Scientists have directly controlled animals before, but these approaches tend to either require surgery or only work with critters at certain stages in their lives. Researchers might have a more powerful technique in store, however: they've managed to control fruit flies' heartbeats through laser pulses. The approach relies on optogenetics, or modifying the genes of animals to produce materials that respond to light. In this case, the team tweaked flies' heart cells to produce light-sensitive proteins. After that, it was just a matter of zapping the hearts to make them beat on command, whether the flies were larvae or full-grown insects.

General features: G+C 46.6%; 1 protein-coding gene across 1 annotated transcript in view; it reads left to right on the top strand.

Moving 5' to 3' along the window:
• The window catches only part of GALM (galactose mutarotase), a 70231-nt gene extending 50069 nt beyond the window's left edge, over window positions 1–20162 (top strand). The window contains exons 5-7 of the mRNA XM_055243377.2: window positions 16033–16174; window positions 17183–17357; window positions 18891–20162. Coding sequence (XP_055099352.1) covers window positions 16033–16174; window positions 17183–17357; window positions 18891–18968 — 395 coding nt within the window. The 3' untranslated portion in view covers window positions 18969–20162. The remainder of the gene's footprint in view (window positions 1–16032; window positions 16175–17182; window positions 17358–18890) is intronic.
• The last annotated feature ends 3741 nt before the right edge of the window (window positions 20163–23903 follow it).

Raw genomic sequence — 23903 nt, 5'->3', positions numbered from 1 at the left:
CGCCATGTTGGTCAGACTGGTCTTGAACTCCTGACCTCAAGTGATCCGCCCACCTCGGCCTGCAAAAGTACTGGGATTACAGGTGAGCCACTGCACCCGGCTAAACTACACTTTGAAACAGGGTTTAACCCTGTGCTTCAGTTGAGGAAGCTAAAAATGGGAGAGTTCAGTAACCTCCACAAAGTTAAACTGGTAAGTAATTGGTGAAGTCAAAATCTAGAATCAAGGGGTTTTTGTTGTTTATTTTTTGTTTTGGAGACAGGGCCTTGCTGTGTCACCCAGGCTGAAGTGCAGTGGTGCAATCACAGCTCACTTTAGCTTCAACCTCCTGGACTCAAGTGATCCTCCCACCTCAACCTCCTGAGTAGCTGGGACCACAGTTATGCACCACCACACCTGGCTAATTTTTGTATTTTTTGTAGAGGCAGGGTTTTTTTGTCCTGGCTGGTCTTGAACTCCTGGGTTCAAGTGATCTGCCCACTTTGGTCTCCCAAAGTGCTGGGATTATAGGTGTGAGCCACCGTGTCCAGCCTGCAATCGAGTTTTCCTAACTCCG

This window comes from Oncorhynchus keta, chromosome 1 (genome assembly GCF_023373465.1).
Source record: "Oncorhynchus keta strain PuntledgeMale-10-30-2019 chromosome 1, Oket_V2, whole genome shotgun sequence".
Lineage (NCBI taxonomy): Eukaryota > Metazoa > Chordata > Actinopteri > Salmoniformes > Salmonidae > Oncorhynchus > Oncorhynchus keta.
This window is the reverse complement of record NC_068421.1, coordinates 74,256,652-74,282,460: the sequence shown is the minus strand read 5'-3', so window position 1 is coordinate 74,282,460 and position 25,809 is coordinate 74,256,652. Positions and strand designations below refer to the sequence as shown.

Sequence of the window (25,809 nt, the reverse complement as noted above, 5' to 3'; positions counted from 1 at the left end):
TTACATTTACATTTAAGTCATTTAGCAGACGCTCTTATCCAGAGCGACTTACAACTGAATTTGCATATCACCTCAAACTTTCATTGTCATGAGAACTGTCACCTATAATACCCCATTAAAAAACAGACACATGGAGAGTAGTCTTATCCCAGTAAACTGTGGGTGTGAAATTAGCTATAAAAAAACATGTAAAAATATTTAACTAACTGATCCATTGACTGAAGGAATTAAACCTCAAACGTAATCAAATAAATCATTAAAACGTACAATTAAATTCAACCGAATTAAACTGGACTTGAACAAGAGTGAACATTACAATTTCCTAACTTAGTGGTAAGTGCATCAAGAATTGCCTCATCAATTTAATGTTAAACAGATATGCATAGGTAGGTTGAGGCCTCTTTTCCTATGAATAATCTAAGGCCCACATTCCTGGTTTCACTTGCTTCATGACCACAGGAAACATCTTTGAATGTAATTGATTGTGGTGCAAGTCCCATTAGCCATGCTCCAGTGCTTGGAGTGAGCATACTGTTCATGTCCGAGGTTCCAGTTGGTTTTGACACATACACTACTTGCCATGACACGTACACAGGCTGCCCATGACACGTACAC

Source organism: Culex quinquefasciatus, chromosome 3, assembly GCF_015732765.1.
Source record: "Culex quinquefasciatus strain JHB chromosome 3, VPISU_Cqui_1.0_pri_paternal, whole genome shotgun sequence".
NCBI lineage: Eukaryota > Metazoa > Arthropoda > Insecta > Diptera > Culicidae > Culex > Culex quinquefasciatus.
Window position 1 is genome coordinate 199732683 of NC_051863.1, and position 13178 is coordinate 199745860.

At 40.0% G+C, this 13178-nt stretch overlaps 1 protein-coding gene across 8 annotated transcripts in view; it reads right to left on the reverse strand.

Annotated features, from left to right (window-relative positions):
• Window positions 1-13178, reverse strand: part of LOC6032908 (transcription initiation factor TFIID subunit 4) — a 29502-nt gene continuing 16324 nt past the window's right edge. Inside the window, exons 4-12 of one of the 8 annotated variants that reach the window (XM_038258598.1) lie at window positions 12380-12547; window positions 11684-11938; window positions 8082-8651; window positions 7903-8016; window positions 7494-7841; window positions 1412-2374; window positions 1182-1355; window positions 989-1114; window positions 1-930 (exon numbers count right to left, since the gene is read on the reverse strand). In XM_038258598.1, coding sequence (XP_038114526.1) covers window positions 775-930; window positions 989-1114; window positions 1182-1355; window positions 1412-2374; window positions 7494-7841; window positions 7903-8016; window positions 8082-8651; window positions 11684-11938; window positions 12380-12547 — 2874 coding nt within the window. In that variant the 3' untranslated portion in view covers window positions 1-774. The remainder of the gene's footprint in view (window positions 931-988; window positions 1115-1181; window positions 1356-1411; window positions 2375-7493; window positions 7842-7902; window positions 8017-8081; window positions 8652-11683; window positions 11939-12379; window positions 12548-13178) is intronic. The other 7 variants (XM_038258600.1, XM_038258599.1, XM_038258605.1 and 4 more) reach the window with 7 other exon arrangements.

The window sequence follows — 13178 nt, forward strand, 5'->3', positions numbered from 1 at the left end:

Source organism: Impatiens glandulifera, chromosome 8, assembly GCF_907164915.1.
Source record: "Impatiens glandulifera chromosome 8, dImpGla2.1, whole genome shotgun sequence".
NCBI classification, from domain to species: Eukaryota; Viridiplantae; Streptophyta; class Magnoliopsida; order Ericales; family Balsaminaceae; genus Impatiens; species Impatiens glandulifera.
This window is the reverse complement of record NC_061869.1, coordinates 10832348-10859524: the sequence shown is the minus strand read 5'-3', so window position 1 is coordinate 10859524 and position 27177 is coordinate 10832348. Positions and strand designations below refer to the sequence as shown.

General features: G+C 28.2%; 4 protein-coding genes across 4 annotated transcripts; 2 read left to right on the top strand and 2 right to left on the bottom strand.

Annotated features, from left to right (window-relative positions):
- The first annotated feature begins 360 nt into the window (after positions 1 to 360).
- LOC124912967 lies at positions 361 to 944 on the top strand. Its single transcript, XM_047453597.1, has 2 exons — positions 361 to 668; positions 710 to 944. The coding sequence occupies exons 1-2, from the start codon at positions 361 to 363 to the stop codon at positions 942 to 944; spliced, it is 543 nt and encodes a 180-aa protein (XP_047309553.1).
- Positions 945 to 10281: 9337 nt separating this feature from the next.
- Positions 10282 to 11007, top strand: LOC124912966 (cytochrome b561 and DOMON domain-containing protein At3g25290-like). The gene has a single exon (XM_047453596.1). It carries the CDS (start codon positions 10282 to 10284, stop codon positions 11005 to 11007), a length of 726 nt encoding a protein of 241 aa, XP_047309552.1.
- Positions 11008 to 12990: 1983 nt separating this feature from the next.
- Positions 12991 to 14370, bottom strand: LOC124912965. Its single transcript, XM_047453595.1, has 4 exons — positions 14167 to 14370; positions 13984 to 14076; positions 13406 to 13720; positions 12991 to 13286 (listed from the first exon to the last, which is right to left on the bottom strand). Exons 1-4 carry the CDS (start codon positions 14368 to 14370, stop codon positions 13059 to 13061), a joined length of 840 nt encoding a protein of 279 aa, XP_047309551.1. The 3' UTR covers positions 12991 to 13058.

Right now, this concept wouldn't be very practical for humans. You aren't about to see people with these kinds of genetic modifications, and human bodies are simply too thick for light to reach very far. It isn't an impossible concept, though. Near-infrared light would work, and you could augment cells with the right proteins to achieve similar effects. Eventually, you could see optical pacemakers that sit outside your body and easily adapt to your needs over time.